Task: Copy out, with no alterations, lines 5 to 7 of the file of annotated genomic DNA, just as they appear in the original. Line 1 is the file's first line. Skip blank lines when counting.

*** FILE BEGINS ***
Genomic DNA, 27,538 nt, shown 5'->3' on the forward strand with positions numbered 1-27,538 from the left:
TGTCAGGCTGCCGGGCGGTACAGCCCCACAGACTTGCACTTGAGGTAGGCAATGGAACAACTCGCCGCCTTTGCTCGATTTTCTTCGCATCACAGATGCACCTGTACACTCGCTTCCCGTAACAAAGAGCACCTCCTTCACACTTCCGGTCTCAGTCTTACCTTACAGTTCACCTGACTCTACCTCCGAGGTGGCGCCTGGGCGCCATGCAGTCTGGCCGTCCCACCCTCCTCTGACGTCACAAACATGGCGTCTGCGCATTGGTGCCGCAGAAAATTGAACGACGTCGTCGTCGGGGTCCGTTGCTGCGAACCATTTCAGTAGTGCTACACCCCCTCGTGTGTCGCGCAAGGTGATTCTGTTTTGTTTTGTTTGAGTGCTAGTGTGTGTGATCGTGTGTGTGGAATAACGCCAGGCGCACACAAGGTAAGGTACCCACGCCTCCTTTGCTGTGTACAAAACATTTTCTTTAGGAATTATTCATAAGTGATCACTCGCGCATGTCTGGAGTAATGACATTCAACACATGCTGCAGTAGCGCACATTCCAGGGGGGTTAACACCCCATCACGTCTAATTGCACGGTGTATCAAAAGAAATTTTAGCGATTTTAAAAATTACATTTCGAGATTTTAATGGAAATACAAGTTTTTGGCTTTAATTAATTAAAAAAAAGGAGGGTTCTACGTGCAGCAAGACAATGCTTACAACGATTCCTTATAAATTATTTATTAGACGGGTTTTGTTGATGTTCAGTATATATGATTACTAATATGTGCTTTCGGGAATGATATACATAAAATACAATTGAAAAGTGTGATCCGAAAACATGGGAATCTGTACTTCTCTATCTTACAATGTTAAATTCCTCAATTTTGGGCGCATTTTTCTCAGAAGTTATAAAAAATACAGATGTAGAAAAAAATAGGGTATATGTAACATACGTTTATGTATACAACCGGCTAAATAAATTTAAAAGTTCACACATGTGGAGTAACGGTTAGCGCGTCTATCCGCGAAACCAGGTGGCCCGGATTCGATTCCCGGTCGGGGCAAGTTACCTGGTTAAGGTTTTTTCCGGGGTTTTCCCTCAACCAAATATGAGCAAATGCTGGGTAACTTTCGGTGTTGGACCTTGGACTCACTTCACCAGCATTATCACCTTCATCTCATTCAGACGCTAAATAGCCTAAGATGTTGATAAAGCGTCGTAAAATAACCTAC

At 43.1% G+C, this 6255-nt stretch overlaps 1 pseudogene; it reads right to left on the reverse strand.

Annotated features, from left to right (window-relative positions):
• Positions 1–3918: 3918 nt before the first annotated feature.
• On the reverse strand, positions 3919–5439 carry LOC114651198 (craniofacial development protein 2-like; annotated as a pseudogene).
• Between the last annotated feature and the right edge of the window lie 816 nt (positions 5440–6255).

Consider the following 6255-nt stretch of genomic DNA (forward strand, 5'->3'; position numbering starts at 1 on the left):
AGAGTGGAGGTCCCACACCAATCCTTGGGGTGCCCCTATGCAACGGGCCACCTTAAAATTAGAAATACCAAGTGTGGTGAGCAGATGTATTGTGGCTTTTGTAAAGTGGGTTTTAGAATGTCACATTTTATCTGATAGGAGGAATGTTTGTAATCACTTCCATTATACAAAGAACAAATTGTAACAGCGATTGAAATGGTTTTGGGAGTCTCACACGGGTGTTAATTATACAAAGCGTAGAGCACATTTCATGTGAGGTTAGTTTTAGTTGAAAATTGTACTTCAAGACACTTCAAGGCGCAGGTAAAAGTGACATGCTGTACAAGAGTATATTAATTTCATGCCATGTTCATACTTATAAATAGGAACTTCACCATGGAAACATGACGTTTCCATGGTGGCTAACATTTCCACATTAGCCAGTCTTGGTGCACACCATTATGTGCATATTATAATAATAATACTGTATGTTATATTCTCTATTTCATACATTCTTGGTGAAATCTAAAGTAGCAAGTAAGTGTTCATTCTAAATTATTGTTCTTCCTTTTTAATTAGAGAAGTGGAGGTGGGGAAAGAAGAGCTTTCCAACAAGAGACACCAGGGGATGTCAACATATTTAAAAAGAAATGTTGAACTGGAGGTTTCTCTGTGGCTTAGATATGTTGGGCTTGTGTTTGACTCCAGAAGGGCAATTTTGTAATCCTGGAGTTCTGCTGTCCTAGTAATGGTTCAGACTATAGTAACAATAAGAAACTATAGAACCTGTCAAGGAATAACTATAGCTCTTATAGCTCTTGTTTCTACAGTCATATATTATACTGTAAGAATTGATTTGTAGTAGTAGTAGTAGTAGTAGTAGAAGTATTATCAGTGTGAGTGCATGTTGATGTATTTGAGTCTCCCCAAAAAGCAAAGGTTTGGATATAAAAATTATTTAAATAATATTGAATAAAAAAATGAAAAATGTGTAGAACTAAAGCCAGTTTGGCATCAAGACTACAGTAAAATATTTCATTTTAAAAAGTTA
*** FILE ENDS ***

• Positions 1–3918: 3918 nt before the first annotated feature.
• On the reverse strand, positions 3919–5439 carry LOC114651198 (craniofacial development protein 2-like; annotated as a pseudogene).
• Between the last annotated feature and the right edge of the window lie 816 nt (positions 5440–6255).